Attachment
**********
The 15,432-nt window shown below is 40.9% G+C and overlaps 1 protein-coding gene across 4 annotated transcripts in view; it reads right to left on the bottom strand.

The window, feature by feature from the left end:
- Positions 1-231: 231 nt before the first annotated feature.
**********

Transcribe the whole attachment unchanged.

The 15,432-nt window shown below is 40.9% G+C and overlaps 1 protein-coding gene across 4 annotated transcripts in view; it reads right to left on the bottom strand.

The window, feature by feature from the left end:
- Positions 1-231: 231 nt before the first annotated feature.